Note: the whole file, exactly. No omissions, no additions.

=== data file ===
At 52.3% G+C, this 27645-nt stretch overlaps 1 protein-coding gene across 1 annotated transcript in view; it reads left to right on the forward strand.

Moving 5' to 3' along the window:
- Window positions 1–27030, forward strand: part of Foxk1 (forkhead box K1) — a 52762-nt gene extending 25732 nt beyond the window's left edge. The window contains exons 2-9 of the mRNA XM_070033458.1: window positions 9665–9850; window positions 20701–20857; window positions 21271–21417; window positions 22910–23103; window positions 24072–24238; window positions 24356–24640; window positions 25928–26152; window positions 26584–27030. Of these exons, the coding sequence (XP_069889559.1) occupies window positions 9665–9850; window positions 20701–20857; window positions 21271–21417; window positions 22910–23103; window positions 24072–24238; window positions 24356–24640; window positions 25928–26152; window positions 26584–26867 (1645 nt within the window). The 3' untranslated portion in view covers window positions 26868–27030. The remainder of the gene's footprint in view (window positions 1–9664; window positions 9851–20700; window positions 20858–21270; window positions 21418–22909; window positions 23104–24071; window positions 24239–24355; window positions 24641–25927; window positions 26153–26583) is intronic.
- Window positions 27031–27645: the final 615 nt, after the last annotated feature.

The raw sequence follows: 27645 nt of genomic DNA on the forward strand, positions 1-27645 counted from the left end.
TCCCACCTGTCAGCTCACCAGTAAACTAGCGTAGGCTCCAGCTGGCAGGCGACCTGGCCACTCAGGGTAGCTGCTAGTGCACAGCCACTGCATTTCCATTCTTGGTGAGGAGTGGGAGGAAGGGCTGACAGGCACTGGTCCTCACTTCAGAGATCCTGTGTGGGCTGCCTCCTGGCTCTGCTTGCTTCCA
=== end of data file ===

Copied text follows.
At 52.3% G+C, this 27645-nt stretch overlaps 1 protein-coding gene across 1 annotated transcript in view; it reads left to right on the forward strand.

Moving 5' to 3' along the window:
- Window positions 1–27030, forward strand: part of Foxk1 (forkhead box K1) — a 52762-nt gene extending 25732 nt beyond the window's left edge. The window contains exons 2-9 of the mRNA XM_070033458.1: window positions 9665–9850; window positions 20701–20857; window positions 21271–21417; window positions 22910–23103; window positions 24072–24238; window positions 24356–24640; window positions 25928–26152; window positions 26584–27030. Of these exons, the coding sequence (XP_069889559.1) occupies window positions 9665–9850; window positions 20701–20857; window positions 21271–21417; window positions 22910–23103; window positions 24072–24238; window positions 24356–24640; window positions 25928–26152; window positions 26584–26867 (1645 nt within the window). The 3' untranslated portion in view covers window positions 26868–27030. The remainder of the gene's footprint in view (window positions 1–9664; window positions 9851–20700; window positions 20858–21270; window positions 21418–22909; window positions 23104–24071; window positions 24239–24355; window positions 24641–25927; window positions 26153–26583) is intronic.
- Window positions 27031–27645: the final 615 nt, after the last annotated feature.

The raw sequence follows: 27645 nt of genomic DNA on the forward strand, positions 1-27645 counted from the left end.
TCCCACCTGTCAGCTCACCAGTAAACTAGCGTAGGCTCCAGCTGGCAGGCGACCTGGCCACTCAGGGTAGCTGCTAGTGCACAGCCACTGCATTTCCATTCTTGGTGAGGAGTGGGAGGAAGGGCTGACAGGCACTGGTCCTCACTTCAGAGATCCTGTGTGGGCTGCCTCCTGGCTCTGCTTGCTTCCA